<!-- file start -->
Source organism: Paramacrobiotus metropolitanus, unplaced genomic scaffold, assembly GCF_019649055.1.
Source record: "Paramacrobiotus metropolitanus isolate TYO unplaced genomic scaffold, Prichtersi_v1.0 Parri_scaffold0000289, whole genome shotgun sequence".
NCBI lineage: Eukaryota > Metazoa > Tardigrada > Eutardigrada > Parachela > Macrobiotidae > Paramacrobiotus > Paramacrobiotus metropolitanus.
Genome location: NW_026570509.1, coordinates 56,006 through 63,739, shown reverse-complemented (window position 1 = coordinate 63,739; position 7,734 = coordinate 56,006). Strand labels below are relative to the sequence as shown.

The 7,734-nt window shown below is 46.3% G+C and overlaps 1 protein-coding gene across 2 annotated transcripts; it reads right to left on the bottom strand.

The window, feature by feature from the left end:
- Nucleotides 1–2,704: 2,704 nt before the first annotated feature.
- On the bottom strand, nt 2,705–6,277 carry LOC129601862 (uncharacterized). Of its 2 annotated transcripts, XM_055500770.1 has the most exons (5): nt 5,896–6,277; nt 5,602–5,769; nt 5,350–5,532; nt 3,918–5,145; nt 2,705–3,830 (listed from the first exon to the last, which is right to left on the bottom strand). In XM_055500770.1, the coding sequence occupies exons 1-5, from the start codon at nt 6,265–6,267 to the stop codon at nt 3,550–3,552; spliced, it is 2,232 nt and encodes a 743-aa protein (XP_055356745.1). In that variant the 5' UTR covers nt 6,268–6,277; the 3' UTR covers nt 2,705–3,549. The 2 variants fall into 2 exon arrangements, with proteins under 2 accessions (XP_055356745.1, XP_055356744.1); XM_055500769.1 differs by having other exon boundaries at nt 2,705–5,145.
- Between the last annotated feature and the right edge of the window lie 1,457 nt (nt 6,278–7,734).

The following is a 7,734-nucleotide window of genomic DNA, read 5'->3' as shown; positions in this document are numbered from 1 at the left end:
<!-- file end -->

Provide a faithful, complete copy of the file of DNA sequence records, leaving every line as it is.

Source organism: Paramacrobiotus metropolitanus, unplaced genomic scaffold, assembly GCF_019649055.1.
Source record: "Paramacrobiotus metropolitanus isolate TYO unplaced genomic scaffold, Prichtersi_v1.0 Parri_scaffold0000289, whole genome shotgun sequence".
NCBI lineage: Eukaryota > Metazoa > Tardigrada > Eutardigrada > Parachela > Macrobiotidae > Paramacrobiotus > Paramacrobiotus metropolitanus.
Genome location: NW_026570509.1, coordinates 56,006 through 63,739, shown reverse-complemented (window position 1 = coordinate 63,739; position 7,734 = coordinate 56,006). Strand labels below are relative to the sequence as shown.

The 7,734-nt window shown below is 46.3% G+C and overlaps 1 protein-coding gene across 2 annotated transcripts; it reads right to left on the bottom strand.

The window, feature by feature from the left end:
- Nucleotides 1–2,704: 2,704 nt before the first annotated feature.
- On the bottom strand, nt 2,705–6,277 carry LOC129601862 (uncharacterized). Of its 2 annotated transcripts, XM_055500770.1 has the most exons (5): nt 5,896–6,277; nt 5,602–5,769; nt 5,350–5,532; nt 3,918–5,145; nt 2,705–3,830 (listed from the first exon to the last, which is right to left on the bottom strand). In XM_055500770.1, the coding sequence occupies exons 1-5, from the start codon at nt 6,265–6,267 to the stop codon at nt 3,550–3,552; spliced, it is 2,232 nt and encodes a 743-aa protein (XP_055356745.1). In that variant the 5' UTR covers nt 6,268–6,277; the 3' UTR covers nt 2,705–3,549. The 2 variants fall into 2 exon arrangements, with proteins under 2 accessions (XP_055356745.1, XP_055356744.1); XM_055500769.1 differs by having other exon boundaries at nt 2,705–5,145.
- Between the last annotated feature and the right edge of the window lie 1,457 nt (nt 6,278–7,734).

The following is a 7,734-nucleotide window of genomic DNA, read 5'->3' as shown; positions in this document are numbered from 1 at the left end: